LED Light Bulbs: Cost Effective, Solar Friendly
LED Light Bulbs Really Are Cost Effective Especially If Using Solar Power
While they may seem expensive to some, if not to most people, LED bulbs are however, cost effective, and they will pay for themselves over time. You can also purchase LED grow lights that have an extended bulb life and they do have the same cost effectiveness as regular LED bulbs. Grow lights would typically be on longer than a lamp inside the home for example, so you would save energy even though grow bulbs are usually on in excess of 16 hours a day.
The prices are dropping and have dropped considerably from just a few years ago.
According to Consumer Reports LED bulbs usually do not burn out, but rather dim over time. The claimed life is an estimate of when brightness will decrease by up to 30 percent. Some LED bulbs according to experts claim to be bright enough to be useful for close to 23 years when operated on average of 3 hours per day.
Save your receipts because Energy Star LEDs must have at least a three-year warranty, but it is common to see five and 10-year warranties (Consumer Reports, 2015).
For Preppers using generators or solar systems or are thinking about using solar, wind and/or hydro power keep in mind LED bulbs require less wattage to run, thus reducing the load on your electrical generating system. The bulbs will pay for themselves over time, because obviously, if you only have to replace a bulb every 5 to 10 years and they cost less to operate day to day you have saved money.
Additionally, if you find yourself in a grid down situation, you will not have to worry so much about blown incandescent bulbs if you have solar power or are using a generator. If an LED bulb can stay lit for years this in itself may be worth the initial upfront cost for some people.
Before running out to replace your incandescent bulbs however, make sure the LED bulb will fit your lamp. Energy saving bulbs may be bulkier in size and may not fit in some fixtures if that fixture has a globe, for example, and in some cases, because of the design the bulb may not fit as well into the bulb socket on some lamps. Typically, this is not a problem, but check before buying. Also if using outdoors make sure they are damp rated and can be used in a wet area.
Because the bulbs may be bulkier make sure they do not make contact with glass globes if they are used. Typically, LED’s are much cooler, but it may be a problem if they make direct contact with surfaces when lit.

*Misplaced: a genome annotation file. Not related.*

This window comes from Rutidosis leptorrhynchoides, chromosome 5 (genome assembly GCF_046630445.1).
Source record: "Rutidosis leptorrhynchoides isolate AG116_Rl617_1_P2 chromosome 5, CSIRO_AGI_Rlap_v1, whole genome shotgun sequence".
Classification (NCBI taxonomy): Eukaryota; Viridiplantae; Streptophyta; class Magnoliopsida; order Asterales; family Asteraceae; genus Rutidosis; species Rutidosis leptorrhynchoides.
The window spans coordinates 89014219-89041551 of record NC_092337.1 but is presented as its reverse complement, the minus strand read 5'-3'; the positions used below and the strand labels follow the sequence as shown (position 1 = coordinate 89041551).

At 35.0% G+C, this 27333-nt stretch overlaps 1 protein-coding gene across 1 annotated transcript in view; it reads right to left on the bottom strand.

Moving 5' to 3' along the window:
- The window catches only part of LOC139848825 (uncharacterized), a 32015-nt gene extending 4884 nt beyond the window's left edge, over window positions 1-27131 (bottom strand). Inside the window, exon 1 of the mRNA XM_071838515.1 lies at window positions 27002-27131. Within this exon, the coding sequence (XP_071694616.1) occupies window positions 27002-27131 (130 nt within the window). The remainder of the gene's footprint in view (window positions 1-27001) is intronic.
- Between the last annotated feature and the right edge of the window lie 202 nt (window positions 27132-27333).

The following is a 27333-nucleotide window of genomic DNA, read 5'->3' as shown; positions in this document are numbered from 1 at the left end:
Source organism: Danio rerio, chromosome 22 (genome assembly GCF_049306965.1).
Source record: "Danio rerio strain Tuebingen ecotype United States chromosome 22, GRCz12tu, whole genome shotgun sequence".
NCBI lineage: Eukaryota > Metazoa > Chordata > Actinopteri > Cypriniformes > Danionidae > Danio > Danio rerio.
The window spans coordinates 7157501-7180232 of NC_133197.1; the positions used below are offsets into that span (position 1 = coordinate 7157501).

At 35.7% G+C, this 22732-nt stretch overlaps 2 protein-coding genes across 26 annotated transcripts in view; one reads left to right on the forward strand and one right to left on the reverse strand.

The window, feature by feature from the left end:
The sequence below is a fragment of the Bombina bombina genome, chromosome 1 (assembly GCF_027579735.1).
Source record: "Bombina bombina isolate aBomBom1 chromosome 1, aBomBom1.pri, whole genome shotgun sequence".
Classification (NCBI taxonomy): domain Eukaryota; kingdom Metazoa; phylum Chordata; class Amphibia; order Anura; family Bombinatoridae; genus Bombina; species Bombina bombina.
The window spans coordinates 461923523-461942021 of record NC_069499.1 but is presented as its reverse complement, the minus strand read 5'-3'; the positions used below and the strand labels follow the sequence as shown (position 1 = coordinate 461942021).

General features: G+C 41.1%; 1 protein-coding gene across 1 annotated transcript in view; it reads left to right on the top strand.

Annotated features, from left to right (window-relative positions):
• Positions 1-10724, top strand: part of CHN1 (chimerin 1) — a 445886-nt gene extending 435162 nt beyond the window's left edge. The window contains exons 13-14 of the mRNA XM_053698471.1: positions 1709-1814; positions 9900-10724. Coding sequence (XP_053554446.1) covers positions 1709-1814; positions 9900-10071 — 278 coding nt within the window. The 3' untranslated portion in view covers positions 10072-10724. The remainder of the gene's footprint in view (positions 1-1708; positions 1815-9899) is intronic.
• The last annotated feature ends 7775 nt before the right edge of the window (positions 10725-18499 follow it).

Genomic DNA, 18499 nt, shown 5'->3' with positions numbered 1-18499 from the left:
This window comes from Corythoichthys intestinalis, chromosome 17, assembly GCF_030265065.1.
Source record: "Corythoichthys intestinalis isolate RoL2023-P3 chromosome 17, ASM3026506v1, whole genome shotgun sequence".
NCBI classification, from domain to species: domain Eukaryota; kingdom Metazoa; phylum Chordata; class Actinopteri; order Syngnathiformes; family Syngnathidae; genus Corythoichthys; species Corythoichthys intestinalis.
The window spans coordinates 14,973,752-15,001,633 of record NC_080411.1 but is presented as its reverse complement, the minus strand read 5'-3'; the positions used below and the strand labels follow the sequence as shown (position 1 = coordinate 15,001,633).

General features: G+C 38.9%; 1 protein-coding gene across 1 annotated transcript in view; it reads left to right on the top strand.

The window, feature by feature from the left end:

If you have dimmer switches make sure the bulb can be dimmed. Dimming bulbs can be another way of saving some additional money when using LED’s.
The bulbs can come in different colors, soft white, bright white, soft blue hues and ones that simulate sunlight and other colors may be available as well.
Lumens tell you how bright the bulb is and this information will be printed under the lighting facts on the back of the box.
General purpose bulbs used in lamps and other fixtures are known as A19’s for their bulbous shape. You will want at least 800 Lumens when replacing a 60-watt bulb, for example, with an LED and 1,100 lumens and up for a 75-watt replacement, and for a 100-watt bulb replacement you would need 1,600 or higher to get the equivalent lighting.
When replacing floodlights such as an R30 you would need at least 10 times the watts of the bulb you’re replacing, 650 Lumens to replace a 65-watt bulb, for example. Watts tell you how much energy a bulb uses.
Some 60-watt A19 replacement LEDs to Consider (lamps and other general purpose fixtures)
- Feit Electric A19/OM/800/LED
- Philips A19 11W 60W Soft White
- Energetic Lighting 60W Equivalent, A19 LED
- Cree 9.5-Watt (60W) A19 Warm White Dimmable LED
Some 65-75-watt BR30 replacements to consider (ideal for recessed and track lighting)
- Energetic Lighting, 65W Equivalent, BR30 LED
- Feit Electric (65W) BR30 Dimmable LED
- Philips (65-Watt) BR30 Indoor Flood Light, Dimmable LED
Consumer Reports. (2015). Retrieved 2015, from http://www.consumerreports.org/cro/news/2015/02/as-led-prices-drop-it-s-time-to-make-the-switch/index.htm